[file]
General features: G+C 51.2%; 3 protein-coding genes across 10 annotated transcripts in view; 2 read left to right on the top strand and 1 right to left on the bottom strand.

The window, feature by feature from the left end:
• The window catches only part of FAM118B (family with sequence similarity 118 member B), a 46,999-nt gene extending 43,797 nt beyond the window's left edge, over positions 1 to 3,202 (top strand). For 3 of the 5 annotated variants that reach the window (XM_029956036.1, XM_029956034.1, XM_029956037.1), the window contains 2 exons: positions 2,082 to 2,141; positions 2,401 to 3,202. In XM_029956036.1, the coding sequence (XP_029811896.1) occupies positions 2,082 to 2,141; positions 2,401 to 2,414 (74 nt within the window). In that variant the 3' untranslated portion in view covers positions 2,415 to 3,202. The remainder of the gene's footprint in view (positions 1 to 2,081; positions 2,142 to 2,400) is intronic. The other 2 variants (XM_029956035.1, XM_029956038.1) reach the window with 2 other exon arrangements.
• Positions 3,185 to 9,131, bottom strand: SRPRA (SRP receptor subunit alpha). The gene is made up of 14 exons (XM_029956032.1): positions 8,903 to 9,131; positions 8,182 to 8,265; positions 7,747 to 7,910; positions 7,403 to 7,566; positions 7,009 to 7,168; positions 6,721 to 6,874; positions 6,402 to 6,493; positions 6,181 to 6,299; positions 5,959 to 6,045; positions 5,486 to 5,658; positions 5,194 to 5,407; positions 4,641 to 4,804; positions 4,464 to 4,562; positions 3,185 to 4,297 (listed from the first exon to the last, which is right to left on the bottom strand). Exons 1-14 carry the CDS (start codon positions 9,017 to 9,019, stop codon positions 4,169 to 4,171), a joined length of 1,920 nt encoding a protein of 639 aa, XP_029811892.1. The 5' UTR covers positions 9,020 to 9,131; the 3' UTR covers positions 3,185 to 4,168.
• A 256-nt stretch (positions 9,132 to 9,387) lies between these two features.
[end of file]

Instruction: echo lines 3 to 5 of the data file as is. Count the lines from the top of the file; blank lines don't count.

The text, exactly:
• The window catches only part of FAM118B (family with sequence similarity 118 member B), a 46,999-nt gene extending 43,797 nt beyond the window's left edge, over positions 1 to 3,202 (top strand). For 3 of the 5 annotated variants that reach the window (XM_029956036.1, XM_029956034.1, XM_029956037.1), the window contains 2 exons: positions 2,082 to 2,141; positions 2,401 to 3,202. In XM_029956036.1, the coding sequence (XP_029811896.1) occupies positions 2,082 to 2,141; positions 2,401 to 2,414 (74 nt within the window). In that variant the 3' untranslated portion in view covers positions 2,415 to 3,202. The remainder of the gene's footprint in view (positions 1 to 2,081; positions 2,142 to 2,400) is intronic. The other 2 variants (XM_029956035.1, XM_029956038.1) reach the window with 2 other exon arrangements.
• Positions 3,185 to 9,131, bottom strand: SRPRA (SRP receptor subunit alpha). The gene is made up of 14 exons (XM_029956032.1): positions 8,903 to 9,131; positions 8,182 to 8,265; positions 7,747 to 7,910; positions 7,403 to 7,566; positions 7,009 to 7,168; positions 6,721 to 6,874; positions 6,402 to 6,493; positions 6,181 to 6,299; positions 5,959 to 6,045; positions 5,486 to 5,658; positions 5,194 to 5,407; positions 4,641 to 4,804; positions 4,464 to 4,562; positions 3,185 to 4,297 (listed from the first exon to the last, which is right to left on the bottom strand). Exons 1-14 carry the CDS (start codon positions 9,017 to 9,019, stop codon positions 4,169 to 4,171), a joined length of 1,920 nt encoding a protein of 639 aa, XP_029811892.1. The 5' UTR covers positions 9,020 to 9,131; the 3' UTR covers positions 3,185 to 4,168.
• A 256-nt stretch (positions 9,132 to 9,387) lies between these two features.